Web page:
A Dartmoor community got together to uncover the remains of a ruined medieval manor and found evidence that its occupants once travelled as far as Moorish Spain.
More than 50 volunteers gathered in a bid to reveal the lost manor of North Hall in Widecombe-in-the-Moor.
The once imposing site has been reduced to an overgrown moat and apple pound but its new owners are attempting to return it to some of its former glory.
Archaeologists found the site was robbed for building stone after being abandoned, hastening its demise.
They think the stone was collected from the manor site in order to re-build Widecombe Church Tower in the 1640s.
Interestingly, they also came across a small piece of "high-status" 15th century pottery from Islamic Spain, indicating that the site might once have been home to wealthy and well-connected people.
Andy Crabb, archaeologist for Dartmoor National Park Authority, said the community excavation, which included schoolchildren and local historians, had been a great success.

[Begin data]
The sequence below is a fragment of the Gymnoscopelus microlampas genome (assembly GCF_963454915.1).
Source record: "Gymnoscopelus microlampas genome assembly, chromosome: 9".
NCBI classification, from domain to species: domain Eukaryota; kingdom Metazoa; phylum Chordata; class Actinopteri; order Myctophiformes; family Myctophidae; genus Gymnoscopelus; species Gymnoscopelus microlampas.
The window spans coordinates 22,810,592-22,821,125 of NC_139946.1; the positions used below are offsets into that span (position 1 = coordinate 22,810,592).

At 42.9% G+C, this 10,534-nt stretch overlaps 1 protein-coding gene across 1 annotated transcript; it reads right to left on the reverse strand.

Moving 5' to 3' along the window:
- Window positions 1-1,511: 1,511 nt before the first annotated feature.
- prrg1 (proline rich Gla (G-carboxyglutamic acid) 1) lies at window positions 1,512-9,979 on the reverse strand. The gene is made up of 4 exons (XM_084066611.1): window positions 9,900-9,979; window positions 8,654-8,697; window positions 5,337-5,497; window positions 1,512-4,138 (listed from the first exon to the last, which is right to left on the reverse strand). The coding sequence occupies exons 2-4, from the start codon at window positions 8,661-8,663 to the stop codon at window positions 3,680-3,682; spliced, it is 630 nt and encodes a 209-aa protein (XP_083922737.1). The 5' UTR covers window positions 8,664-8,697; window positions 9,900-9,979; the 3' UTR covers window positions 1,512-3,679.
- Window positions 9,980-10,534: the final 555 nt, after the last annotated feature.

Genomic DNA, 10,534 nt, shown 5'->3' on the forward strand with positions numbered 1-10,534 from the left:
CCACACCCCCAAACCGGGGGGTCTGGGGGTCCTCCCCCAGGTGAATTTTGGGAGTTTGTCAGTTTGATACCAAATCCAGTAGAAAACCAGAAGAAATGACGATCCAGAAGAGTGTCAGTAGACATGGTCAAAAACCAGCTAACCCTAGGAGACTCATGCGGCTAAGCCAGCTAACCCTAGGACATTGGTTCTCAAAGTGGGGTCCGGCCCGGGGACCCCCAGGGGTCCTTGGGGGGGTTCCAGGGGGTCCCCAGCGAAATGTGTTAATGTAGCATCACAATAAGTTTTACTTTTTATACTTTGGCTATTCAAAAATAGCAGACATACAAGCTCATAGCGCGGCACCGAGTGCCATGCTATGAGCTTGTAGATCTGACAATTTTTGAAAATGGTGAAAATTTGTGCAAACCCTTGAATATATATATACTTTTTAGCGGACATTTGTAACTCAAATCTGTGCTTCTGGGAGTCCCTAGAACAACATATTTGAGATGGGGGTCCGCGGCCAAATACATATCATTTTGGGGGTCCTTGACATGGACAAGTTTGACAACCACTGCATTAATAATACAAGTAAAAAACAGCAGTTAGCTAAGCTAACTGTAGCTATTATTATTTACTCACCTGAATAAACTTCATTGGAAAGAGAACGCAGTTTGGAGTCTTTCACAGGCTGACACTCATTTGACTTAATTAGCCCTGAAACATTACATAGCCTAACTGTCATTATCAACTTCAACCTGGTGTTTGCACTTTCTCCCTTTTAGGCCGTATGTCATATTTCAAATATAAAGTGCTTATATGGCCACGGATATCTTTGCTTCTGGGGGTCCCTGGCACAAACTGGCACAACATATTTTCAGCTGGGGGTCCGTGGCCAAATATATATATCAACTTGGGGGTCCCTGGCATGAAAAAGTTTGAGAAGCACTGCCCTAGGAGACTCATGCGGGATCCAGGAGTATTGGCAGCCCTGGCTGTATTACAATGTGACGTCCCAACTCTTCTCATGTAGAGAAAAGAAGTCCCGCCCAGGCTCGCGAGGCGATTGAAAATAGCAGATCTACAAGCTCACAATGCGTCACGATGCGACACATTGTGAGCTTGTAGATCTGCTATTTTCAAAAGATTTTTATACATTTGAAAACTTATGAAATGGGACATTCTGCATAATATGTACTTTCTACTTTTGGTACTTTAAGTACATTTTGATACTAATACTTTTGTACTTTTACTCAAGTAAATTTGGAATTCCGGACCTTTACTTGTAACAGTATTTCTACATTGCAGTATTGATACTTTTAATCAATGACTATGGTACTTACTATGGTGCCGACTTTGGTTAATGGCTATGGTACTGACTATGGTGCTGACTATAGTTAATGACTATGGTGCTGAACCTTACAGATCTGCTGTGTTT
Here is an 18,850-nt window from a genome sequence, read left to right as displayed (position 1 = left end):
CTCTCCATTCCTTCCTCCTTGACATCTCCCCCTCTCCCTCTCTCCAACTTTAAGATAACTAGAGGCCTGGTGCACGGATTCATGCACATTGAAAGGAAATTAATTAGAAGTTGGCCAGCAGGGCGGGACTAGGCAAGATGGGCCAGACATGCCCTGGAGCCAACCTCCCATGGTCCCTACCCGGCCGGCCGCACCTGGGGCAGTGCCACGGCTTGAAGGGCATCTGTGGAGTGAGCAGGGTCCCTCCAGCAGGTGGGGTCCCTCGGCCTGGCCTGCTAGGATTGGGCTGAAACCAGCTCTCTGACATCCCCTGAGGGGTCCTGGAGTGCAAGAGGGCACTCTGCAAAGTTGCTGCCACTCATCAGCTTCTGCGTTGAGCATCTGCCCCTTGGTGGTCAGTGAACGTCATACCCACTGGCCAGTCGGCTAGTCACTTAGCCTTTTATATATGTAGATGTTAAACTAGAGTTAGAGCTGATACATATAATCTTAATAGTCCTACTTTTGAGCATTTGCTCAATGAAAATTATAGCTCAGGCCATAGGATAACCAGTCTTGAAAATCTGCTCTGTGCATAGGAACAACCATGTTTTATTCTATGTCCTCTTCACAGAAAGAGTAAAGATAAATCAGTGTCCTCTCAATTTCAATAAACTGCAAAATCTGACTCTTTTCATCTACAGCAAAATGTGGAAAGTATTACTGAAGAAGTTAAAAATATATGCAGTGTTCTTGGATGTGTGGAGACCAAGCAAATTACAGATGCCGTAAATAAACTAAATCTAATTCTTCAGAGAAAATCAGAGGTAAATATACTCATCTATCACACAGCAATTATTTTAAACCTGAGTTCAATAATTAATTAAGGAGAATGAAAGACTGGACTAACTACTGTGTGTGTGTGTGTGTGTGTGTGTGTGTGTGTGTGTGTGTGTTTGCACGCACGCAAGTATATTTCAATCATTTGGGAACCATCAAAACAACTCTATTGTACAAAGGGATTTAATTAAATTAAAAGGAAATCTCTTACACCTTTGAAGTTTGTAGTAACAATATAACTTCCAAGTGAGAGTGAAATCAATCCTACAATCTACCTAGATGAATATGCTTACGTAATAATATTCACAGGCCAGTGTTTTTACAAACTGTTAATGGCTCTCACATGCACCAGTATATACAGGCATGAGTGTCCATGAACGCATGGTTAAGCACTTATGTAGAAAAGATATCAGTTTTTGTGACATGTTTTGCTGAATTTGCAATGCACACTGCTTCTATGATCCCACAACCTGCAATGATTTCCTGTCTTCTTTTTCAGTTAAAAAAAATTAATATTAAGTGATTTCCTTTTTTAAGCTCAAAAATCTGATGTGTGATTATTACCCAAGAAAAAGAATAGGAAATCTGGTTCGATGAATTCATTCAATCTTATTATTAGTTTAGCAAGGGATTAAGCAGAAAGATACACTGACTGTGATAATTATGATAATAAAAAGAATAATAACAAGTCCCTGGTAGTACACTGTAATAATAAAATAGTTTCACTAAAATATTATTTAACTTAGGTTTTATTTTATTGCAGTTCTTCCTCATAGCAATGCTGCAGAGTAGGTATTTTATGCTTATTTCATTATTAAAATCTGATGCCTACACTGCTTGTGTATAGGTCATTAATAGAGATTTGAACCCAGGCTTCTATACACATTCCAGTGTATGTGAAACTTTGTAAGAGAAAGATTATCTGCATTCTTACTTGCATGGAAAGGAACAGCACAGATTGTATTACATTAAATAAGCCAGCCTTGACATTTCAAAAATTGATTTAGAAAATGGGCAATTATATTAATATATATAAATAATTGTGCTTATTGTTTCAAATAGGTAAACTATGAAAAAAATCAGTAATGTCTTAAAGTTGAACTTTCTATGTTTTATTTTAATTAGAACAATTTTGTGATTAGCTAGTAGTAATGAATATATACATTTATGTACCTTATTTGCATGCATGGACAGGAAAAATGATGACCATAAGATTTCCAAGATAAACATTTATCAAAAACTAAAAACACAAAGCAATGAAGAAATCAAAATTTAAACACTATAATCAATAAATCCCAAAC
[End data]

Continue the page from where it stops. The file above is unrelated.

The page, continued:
"In five days of digging, well over 50 individual volunteers helped out – a fantastic achievement. The volunteers came from Widecombe village, the Widecombe Local History Group and from the wider local community.
"Despite some wet weather at the start of the dig, all seemed to greatly enjoy their experience of archaeological excavation, with many returning again and again throughout the week."
The dig was the culmination of many years of research by Peter Rennells of the Widecombe History Group, a leading light in investigating the history of the manor and its location.
Archaeologists from Oakford Archaeology helped to guide the groups of local volunteers.